Last year, Sri Lanka was plunged into economic crisis. As the country struggles in the aftermath of its sovereign debt default in April 2022, officials have said they are considering a debt-for-nature swap. If this happens, this would remove USD 1 billion from Sri Lanka’s outstanding USD 40 billion of debt.

With Ecuador having earlier this month completed the world’s biggest debt-for-nature swap to date, taking roughly USD 1.6 billion off its national debt, these deals look set to play a bigger role in dealing with both debt burdens and biodiversity conservation.

Being home to some of the world’s most important biodiversity hotspots, South Asian countries, several of which are struggling under the weight of their debt, could benefit from these innovative schemes.

How do debt-for-nature swaps work?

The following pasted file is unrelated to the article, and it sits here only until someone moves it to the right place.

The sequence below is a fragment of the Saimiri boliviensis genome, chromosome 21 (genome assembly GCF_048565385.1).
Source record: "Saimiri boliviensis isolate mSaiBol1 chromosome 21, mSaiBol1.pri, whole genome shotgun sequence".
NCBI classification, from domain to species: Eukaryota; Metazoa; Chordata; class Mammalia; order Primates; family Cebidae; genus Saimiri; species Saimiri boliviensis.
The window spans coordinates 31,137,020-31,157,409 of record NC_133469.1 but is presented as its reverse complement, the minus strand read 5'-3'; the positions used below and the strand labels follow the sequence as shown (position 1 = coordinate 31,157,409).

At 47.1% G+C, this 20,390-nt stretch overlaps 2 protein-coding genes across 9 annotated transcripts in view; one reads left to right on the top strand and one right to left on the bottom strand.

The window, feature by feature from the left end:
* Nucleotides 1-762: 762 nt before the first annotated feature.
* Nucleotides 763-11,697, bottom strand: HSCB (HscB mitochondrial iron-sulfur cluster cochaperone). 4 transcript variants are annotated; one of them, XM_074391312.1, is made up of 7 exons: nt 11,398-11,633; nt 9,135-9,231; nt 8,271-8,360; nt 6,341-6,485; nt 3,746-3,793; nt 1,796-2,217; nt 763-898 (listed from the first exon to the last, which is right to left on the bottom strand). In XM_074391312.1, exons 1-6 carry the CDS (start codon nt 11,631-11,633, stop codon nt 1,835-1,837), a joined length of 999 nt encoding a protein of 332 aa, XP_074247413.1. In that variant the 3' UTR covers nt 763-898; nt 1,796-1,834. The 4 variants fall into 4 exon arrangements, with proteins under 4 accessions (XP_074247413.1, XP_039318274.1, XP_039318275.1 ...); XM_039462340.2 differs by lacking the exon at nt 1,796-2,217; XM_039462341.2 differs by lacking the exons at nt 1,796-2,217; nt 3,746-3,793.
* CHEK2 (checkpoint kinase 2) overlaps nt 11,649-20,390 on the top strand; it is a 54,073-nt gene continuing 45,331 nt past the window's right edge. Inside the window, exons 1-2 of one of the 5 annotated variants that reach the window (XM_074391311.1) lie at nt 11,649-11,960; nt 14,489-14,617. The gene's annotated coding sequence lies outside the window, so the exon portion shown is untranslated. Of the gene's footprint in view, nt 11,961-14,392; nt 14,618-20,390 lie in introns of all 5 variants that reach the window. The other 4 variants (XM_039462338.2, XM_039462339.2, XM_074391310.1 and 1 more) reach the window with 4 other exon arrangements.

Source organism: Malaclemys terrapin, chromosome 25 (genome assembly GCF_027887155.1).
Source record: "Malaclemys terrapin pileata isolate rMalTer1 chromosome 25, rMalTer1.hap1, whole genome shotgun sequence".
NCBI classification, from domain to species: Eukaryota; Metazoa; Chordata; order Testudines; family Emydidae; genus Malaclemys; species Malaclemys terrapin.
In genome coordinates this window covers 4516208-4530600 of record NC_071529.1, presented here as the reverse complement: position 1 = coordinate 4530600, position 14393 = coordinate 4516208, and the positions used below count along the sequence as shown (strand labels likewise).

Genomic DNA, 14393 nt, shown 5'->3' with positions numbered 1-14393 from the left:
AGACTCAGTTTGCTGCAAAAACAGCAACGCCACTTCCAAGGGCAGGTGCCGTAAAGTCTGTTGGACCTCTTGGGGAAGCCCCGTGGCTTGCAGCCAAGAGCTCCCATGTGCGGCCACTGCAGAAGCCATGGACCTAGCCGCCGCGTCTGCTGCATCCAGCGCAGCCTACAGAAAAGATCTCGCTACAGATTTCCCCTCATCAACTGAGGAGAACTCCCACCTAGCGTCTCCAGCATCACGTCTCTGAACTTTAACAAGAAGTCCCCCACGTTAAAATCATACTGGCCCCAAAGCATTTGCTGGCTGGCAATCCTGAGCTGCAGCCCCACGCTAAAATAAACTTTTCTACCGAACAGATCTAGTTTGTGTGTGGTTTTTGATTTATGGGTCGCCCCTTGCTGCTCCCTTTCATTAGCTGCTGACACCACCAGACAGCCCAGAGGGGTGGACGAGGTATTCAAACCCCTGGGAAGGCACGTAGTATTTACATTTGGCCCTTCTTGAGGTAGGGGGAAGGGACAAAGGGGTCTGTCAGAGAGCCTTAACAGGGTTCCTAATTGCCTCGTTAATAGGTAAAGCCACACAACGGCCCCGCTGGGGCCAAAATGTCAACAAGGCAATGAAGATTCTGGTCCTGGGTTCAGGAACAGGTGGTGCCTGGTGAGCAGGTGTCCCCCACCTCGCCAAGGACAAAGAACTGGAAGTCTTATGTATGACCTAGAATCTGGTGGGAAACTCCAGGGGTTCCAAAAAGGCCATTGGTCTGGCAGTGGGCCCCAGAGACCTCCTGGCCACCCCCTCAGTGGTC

A debt-for-nature swap can be multi-party or bilateral. The most common form of multi-party debt-for-nature deal is when a third-party institution – usually an international non-governmental organisation such as Conservation International – buys part of a country’s external debt from the institution that had bought it initially, often at a discount. That organisation then agrees to let the debtor country pay the debt off by investing a certain amount of local currency – usually significantly less than the face value of the original debt – in a biodiversity conservation plan.

In a bilateral deal, a country which owns some of another country’s debt agrees to discount it in exchange for the debtor country investing an agreed amount in a conservation plan. This frees the indebted country from having to pay off some of its debt in US dollars ­(which international debt is paid in), and it can instead invest its own resources to preserve its biodiversity.

Read the full article about debt-for-nature swaps by Omair Ahmad at Eco-Business.